Starts With A Bang

How the anthropic principle became the most abused idea in science (Synopsis)

That the Universe exists and that we are here to observe it tells us a lot. But it doesn't tell us as much as some people infer. Image credit: NASA / NExSS Collaboration.

“There is a voice inside of you
That whispers all day long,
‘I feel this is right for me,
I know that this is wrong.’” -Shel Silverstein

When it was first proposed in 1973 by Brandon Carter, there were only two simple statements that one could hardly disagree with concerning the anthropic principle:

1.) We must be prepared to take account of the fact that our location in the Universe is necessarily privileged to the extent of being compatible with our existence as observers.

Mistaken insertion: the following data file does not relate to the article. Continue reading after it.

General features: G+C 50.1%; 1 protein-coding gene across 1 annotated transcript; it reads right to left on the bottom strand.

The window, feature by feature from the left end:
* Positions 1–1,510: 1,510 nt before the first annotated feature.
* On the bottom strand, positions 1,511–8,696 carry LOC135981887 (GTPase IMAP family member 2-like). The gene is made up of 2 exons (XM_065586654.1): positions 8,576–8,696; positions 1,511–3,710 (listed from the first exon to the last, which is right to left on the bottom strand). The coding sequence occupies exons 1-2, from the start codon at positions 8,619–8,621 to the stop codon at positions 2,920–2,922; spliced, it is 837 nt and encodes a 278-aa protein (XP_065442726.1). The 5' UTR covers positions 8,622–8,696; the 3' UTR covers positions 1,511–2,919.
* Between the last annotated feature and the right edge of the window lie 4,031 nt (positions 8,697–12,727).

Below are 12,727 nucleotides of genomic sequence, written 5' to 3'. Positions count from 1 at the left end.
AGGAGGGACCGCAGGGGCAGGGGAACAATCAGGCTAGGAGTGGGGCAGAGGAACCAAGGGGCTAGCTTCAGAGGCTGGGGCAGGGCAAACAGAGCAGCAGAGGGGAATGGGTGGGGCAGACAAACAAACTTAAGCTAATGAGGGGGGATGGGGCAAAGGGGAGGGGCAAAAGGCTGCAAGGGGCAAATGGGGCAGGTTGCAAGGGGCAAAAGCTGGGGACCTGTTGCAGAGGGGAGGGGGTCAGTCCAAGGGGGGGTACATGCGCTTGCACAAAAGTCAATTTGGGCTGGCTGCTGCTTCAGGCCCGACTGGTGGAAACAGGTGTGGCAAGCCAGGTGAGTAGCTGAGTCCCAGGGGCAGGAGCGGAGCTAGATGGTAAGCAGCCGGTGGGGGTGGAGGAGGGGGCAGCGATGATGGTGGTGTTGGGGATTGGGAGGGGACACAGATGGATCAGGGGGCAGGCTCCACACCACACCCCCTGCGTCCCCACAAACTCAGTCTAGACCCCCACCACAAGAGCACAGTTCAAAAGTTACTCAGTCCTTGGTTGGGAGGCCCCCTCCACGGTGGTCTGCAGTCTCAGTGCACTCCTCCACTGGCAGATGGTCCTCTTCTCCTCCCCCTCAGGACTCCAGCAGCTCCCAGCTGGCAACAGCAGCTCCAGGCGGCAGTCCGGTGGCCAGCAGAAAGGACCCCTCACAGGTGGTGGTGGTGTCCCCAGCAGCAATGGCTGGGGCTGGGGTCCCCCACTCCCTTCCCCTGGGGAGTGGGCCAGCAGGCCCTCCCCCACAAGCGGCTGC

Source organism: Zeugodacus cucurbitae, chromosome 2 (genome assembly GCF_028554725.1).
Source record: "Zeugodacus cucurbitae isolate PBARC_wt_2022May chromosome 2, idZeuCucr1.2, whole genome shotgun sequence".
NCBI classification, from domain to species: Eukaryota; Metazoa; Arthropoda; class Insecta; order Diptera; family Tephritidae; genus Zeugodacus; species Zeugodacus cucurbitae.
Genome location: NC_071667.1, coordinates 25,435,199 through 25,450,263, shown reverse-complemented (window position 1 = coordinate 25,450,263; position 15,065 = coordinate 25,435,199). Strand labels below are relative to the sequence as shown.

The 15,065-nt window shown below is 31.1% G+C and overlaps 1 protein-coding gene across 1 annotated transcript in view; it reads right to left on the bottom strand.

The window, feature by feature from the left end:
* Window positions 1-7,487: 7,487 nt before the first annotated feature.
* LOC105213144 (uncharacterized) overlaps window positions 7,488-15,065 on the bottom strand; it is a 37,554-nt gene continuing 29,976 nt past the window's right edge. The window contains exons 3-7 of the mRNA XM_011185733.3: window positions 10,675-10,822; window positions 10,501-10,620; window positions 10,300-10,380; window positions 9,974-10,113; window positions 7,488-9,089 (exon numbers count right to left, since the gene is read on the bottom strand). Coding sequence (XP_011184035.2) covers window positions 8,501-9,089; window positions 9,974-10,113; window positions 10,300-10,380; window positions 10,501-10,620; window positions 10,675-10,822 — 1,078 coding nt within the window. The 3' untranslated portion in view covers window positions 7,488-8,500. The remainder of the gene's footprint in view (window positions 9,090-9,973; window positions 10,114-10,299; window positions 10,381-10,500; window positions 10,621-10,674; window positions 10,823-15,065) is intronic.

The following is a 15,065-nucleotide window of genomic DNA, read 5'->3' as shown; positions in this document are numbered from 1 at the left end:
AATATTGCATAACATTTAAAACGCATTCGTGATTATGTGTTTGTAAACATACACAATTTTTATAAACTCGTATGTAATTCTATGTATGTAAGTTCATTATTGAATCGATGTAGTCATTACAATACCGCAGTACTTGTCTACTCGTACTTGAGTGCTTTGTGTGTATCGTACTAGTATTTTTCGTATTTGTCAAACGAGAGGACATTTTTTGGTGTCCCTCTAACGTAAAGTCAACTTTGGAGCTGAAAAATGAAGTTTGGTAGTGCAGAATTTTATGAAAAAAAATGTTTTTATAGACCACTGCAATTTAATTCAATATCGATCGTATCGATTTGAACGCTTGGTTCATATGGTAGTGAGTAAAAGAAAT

2.) The Universe (and hence the fundamental parameters on which it depends) must be as to admit the creation of observers within it at some stage.

A young star cluster in a star forming region, which may be giving rise to future observers right now. Image credit: ESO / T. Preibisch.

Somehow, that’s evolved into a line of thinking where you can make probabilistic arguments about the initial conditions that spawned the Universe, about the necessary emergence of humans or about the string landscape. In other words, what started as a reframing of the obvious has become an oft-abused scientific principle, yet one that still has a germ of validity and usefulness at its core, if only we can recover it.

The existence of complex, carbon-based molecules in star forming regions is interesting, but isn’t anthropically demanded. Image credit: NASA / JPL-Caltech / T. Pyle; Spitzer Space Telescope.

Come find out how the anthropic principle got twisted to be this way, and how we can put it back to its rightful place in science!